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Turned over a few rocks Friday. Lots of "life" down there....

clinger mayfly


Golden stonefly and caddis cases



Big caddis larva or cranefly larva ? (not sure...anyone know?)


variety of little mayflys and aquatic worms (stonefly food !)


I saw a few big black stoneflys also but it's hard to catch them without a net, they jump ship pretty quick as soon as you pick up the rock. The smaller golden stones were pretty thick, I could have filled a bucket with them if I'd kept at it very long.

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Nice pictures. I wouldn't have suspected the Niangua would be that full of stoneflies. I've only fished there a couple times, but it doesn't strike me as a prototypical stonefly river like the Eleven Point or North Fork.

Anyway, thanks for posting. The next time I head down that way I'll make sure to have plenty of Golden Stones in the box.

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  • 4 weeks later...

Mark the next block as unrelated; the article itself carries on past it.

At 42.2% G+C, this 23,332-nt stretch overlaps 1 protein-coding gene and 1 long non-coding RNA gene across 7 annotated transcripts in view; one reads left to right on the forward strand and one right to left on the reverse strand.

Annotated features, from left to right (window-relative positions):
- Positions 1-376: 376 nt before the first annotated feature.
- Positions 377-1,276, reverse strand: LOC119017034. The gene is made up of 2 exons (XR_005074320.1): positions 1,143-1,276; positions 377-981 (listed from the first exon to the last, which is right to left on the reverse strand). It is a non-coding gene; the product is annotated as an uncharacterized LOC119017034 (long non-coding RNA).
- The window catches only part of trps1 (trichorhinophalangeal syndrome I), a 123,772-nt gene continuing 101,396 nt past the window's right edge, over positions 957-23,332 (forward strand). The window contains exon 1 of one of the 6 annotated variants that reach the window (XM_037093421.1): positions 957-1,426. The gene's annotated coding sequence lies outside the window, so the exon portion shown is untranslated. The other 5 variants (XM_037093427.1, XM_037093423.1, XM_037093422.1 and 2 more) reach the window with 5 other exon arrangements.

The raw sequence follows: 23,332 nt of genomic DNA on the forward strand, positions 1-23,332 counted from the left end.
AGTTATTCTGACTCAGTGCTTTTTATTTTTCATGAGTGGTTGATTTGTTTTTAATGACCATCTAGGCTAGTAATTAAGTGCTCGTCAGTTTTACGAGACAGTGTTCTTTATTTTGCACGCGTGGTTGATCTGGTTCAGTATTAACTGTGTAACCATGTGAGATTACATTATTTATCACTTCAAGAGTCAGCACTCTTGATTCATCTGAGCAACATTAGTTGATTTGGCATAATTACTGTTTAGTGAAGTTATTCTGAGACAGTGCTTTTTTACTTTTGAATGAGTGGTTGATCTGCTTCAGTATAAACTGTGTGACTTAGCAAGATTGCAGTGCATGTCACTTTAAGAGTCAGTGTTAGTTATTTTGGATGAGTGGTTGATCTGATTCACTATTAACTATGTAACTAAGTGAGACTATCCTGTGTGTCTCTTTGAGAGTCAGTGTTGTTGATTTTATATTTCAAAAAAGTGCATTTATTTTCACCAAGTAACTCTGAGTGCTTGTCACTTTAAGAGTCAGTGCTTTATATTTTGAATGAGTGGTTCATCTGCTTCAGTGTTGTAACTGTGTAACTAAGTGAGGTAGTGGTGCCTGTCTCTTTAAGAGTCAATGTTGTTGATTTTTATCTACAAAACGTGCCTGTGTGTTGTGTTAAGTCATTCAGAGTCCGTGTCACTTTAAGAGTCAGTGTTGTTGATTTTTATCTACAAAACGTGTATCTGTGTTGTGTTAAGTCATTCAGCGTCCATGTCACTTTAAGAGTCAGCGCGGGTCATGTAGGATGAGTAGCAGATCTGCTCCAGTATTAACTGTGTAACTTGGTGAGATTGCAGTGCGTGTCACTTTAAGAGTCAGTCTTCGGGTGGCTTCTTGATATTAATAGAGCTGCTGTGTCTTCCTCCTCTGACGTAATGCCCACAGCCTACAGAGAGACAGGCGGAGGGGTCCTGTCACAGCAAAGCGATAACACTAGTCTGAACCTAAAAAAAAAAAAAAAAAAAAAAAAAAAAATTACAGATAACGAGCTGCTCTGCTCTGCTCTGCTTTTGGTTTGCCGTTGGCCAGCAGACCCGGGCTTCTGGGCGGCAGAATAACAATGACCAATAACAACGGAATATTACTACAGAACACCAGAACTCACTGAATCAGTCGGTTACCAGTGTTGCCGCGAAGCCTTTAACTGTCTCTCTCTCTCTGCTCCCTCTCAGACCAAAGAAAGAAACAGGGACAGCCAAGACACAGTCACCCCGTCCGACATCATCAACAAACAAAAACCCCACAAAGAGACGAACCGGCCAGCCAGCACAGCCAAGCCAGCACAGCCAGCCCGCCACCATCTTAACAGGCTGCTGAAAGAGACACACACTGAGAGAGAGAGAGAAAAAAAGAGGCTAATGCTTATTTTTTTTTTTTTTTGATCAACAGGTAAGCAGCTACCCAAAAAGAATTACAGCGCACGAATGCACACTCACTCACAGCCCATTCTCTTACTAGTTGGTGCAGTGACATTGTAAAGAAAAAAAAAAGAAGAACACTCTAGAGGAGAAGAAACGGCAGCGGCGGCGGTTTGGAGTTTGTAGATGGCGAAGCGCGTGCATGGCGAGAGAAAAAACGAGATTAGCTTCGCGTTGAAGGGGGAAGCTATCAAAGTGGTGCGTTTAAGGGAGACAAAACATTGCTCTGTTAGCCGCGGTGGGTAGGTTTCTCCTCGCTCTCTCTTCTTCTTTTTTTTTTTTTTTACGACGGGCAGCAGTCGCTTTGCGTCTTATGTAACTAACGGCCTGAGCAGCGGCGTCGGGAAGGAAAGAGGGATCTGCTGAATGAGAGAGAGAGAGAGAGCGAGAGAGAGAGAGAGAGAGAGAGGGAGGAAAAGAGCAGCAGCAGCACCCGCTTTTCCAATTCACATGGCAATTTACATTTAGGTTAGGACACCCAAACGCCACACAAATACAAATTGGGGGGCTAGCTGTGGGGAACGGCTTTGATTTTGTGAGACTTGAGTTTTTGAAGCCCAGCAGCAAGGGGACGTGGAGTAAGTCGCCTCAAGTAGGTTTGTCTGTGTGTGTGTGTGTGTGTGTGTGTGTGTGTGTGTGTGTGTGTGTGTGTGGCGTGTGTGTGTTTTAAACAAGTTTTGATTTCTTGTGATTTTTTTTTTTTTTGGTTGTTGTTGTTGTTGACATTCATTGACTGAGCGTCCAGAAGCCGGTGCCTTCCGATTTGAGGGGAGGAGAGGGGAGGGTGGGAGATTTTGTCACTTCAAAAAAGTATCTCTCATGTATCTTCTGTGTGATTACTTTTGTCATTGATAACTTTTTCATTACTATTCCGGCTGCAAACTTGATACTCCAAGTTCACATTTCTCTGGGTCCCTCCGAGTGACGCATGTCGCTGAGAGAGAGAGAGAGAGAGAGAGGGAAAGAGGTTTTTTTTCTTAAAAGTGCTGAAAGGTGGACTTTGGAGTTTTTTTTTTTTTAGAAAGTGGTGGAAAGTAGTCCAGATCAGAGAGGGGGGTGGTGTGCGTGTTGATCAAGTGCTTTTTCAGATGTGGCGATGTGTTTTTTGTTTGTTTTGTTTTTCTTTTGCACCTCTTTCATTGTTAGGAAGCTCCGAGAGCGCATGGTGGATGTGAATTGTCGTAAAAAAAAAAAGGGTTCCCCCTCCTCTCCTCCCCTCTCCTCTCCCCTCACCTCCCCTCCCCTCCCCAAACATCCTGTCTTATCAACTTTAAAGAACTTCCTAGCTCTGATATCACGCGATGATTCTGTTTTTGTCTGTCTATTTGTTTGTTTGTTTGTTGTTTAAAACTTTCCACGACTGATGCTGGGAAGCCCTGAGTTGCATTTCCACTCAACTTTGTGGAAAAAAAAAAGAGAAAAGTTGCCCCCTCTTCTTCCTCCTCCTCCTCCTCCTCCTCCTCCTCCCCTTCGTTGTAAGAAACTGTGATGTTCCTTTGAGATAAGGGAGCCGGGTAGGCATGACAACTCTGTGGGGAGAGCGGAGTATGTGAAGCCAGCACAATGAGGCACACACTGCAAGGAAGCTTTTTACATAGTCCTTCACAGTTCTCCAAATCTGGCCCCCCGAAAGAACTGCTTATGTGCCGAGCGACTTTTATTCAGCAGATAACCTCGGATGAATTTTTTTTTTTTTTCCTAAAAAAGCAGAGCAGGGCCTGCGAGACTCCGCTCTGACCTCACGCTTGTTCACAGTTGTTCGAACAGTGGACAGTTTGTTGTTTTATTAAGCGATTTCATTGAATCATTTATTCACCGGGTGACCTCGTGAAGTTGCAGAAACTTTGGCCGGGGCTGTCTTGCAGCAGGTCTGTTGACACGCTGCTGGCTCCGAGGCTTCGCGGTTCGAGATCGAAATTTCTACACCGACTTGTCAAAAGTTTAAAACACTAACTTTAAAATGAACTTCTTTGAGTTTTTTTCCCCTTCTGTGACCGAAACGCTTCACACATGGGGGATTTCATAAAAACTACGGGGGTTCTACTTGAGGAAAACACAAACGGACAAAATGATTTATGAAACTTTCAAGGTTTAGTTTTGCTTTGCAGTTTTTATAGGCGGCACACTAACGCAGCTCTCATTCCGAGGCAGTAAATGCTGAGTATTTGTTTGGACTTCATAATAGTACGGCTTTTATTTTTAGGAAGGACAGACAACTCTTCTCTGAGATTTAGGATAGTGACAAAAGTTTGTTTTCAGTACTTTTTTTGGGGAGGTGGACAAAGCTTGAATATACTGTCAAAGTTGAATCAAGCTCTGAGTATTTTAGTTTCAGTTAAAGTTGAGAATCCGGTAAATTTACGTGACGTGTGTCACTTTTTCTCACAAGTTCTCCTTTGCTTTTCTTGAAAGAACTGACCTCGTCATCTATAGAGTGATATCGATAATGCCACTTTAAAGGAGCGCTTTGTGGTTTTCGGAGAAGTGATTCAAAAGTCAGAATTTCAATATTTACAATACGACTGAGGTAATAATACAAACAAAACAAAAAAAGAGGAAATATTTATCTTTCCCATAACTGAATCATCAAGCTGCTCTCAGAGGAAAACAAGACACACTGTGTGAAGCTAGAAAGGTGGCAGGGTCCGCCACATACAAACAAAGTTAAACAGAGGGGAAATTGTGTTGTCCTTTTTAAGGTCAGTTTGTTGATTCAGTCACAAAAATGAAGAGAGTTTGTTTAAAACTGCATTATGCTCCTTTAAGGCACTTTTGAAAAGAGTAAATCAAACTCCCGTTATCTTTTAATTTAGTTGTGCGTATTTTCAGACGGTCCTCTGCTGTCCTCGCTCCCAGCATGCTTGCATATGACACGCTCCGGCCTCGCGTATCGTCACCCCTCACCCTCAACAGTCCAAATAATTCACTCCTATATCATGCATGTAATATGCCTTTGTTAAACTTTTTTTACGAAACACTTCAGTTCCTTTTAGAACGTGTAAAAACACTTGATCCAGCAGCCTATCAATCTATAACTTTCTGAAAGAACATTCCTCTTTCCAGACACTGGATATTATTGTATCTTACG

Clinger mayflies, and golden stones are pretty common on many streams in MO...But since brown trout & smallmouth are present...I'd be more inclined to fish something the size of a stoneroller or bleeding shiner minnow. Think the unidentified bug is a riffle beetle larva, or an alderfly larva..not sure. Cheers.

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Jeremi, The yellow stones ranged from a size 12 upward to about a size 8, the larger they are the lighter (more yellow, less brown) they tend to be.

Not sure it matters though, because nearly every fish I've ever gutted from the Niangua (no matter how "wild looking" and colorful), will have nothing in its stomach but moss and snails. Then again I never kill the bigger ones, so who knows.

How long do you suppose the average stocker has to be in the river before it learns how to eat right ?

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I fished Barclay Monday. Water was up and little off colour. I did not turn over any rocks. In hindsight, I should have and will next time. Fishing was slow as in nothing.

A strike indicator is just a bobber...

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